In many cases, the answers we seek are pretty simple.

April 6th, 2007

I like this quote from a March 2003 article in Harvard Business Review:

“What have you been doing to move your career forward? Has that been working for you? Why not? What else could you do?”

If you’re anything like me, honest answers to questions as simple as these would revolutionize your career.

Seth Godin offered timeless advice in an April 2003 Fast Company column. (Can you tell I’ve been clearing out my files?)

Sure, you’re working long, but “long” and “hard” are now two different things. In the old days, we could measure how much grain someone harvested or how many pieces of steel he made. Hard work meant more work. But the past doesn’t lead to the future. The future is not about time at all. The future is about work that’s really and truly hard, not time-consuming. It’s about the kind of work that requires us to push ourselves, not just punch the clock. Hard work is where our job security, our financial profit, and our future joy lie.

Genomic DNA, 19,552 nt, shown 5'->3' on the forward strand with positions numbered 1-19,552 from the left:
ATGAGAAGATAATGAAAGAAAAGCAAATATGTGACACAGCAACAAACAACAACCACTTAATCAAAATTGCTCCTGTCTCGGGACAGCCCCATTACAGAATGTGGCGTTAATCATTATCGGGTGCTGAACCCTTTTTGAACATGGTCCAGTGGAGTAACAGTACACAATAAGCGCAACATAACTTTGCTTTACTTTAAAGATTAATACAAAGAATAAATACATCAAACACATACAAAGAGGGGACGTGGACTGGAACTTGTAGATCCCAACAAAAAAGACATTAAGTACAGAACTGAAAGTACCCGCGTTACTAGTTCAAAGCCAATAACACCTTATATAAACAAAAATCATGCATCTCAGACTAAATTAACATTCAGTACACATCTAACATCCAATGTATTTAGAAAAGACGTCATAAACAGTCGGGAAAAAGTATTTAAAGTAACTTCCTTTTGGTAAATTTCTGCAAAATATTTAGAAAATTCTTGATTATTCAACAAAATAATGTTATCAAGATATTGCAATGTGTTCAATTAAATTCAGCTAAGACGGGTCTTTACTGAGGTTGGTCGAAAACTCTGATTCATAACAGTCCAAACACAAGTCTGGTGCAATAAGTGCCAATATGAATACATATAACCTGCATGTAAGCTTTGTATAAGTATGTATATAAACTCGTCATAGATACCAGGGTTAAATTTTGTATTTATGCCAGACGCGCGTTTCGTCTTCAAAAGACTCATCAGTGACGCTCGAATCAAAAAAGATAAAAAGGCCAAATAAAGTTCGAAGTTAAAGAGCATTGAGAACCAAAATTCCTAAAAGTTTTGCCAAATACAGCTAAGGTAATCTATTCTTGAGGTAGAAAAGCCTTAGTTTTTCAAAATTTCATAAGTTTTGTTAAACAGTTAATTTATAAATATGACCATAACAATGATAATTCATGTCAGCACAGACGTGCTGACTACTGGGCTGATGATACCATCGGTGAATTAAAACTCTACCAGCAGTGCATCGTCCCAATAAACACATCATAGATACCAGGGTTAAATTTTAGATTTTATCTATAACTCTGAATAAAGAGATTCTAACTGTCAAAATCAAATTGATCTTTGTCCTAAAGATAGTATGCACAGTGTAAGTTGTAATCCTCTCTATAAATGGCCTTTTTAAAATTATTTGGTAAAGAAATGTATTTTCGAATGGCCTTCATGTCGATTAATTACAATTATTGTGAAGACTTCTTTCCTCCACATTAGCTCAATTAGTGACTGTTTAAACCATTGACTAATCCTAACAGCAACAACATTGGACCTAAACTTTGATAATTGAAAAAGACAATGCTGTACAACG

Merlin Mann has more suggestions for “cringe-busting” your to-do list — which is another way of working through your fears.

Per cringe item, think honestly about why you’re freaked out about it. Seriously. What’s the hang-up? (Fear of failure? Dreading bad news? Angry you’re already way overdue?)

Somewhere else Mann has written about reducing your sense of overwhelm by slicing everything you need to do down to ten-minute segments. You can build an empire in ten-minute increments, if you’ll just keep at it.

Remember that actions speak louder than words — most of all to yourself. Don’t say you’re going to do things differently; take action to do things differently, now.

Now is all you’ve got.

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